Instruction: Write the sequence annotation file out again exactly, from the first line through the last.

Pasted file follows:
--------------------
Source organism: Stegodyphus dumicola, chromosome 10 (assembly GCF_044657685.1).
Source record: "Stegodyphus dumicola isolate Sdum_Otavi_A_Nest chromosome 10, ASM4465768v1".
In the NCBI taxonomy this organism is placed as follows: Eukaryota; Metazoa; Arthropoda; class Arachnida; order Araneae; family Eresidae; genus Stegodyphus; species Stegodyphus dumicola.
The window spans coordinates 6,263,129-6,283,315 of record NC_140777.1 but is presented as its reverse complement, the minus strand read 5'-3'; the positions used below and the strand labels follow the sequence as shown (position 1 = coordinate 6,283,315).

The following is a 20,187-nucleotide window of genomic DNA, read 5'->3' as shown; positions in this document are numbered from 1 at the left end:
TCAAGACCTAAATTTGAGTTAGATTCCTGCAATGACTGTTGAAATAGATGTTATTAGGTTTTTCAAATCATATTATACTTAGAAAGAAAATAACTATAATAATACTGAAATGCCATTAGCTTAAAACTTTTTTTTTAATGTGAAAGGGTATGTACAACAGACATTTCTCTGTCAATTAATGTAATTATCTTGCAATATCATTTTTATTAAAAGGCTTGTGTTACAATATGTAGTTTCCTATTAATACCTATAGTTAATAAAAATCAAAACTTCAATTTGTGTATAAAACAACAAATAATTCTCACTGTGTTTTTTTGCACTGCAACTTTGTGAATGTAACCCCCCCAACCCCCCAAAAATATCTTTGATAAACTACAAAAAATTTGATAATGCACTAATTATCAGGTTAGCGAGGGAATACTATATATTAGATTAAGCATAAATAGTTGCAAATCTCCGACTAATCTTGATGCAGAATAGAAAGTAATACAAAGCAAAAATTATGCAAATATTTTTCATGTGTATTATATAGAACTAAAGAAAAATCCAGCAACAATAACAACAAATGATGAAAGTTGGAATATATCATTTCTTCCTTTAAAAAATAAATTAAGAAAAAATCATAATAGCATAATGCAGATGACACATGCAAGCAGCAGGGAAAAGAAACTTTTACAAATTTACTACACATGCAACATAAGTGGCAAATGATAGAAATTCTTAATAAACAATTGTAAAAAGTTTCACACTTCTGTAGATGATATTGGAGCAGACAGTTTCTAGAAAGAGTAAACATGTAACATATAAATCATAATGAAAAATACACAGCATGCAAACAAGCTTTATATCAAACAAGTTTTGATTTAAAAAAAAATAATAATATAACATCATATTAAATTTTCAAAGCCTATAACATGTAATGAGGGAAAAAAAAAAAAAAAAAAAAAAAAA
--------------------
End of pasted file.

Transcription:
Source organism: Stegodyphus dumicola, chromosome 10 (assembly GCF_044657685.1).
Source record: "Stegodyphus dumicola isolate Sdum_Otavi_A_Nest chromosome 10, ASM4465768v1".
In the NCBI taxonomy this organism is placed as follows: Eukaryota; Metazoa; Arthropoda; class Arachnida; order Araneae; family Eresidae; genus Stegodyphus; species Stegodyphus dumicola.
The window spans coordinates 6,263,129-6,283,315 of record NC_140777.1 but is presented as its reverse complement, the minus strand read 5'-3'; the positions used below and the strand labels follow the sequence as shown (position 1 = coordinate 6,283,315).

The following is a 20,187-nucleotide window of genomic DNA, read 5'->3' as shown; positions in this document are numbered from 1 at the left end:
TCAAGACCTAAATTTGAGTTAGATTCCTGCAATGACTGTTGAAATAGATGTTATTAGGTTTTTCAAATCATATTATACTTAGAAAGAAAATAACTATAATAATACTGAAATGCCATTAGCTTAAAACTTTTTTTTTAATGTGAAAGGGTATGTACAACAGACATTTCTCTGTCAATTAATGTAATTATCTTGCAATATCATTTTTATTAAAAGGCTTGTGTTACAATATGTAGTTTCCTATTAATACCTATAGTTAATAAAAATCAAAACTTCAATTTGTGTATAAAACAACAAATAATTCTCACTGTGTTTTTTTGCACTGCAACTTTGTGAATGTAACCCCCCCAACCCCCCAAAAATATCTTTGATAAACTACAAAAAATTTGATAATGCACTAATTATCAGGTTAGCGAGGGAATACTATATATTAGATTAAGCATAAATAGTTGCAAATCTCCGACTAATCTTGATGCAGAATAGAAAGTAATACAAAGCAAAAATTATGCAAATATTTTTCATGTGTATTATATAGAACTAAAGAAAAATCCAGCAACAATAACAACAAATGATGAAAGTTGGAATATATCATTTCTTCCTTTAAAAAATAAATTAAGAAAAAATCATAATAGCATAATGCAGATGACACATGCAAGCAGCAGGGAAAAGAAACTTTTACAAATTTACTACACATGCAACATAAGTGGCAAATGATAGAAATTCTTAATAAACAATTGTAAAAAGTTTCACACTTCTGTAGATGATATTGGAGCAGACAGTTTCTAGAAAGAGTAAACATGTAACATATAAATCATAATGAAAAATACACAGCATGCAAACAAGCTTTATATCAAACAAGTTTTGATTTAAAAAAAAATAATAATATAACATCATATTAAATTTTCAAAGCCTATAACATGTAATGAGGGAAAAAAAAAAAAAAAAAAAAAAAAA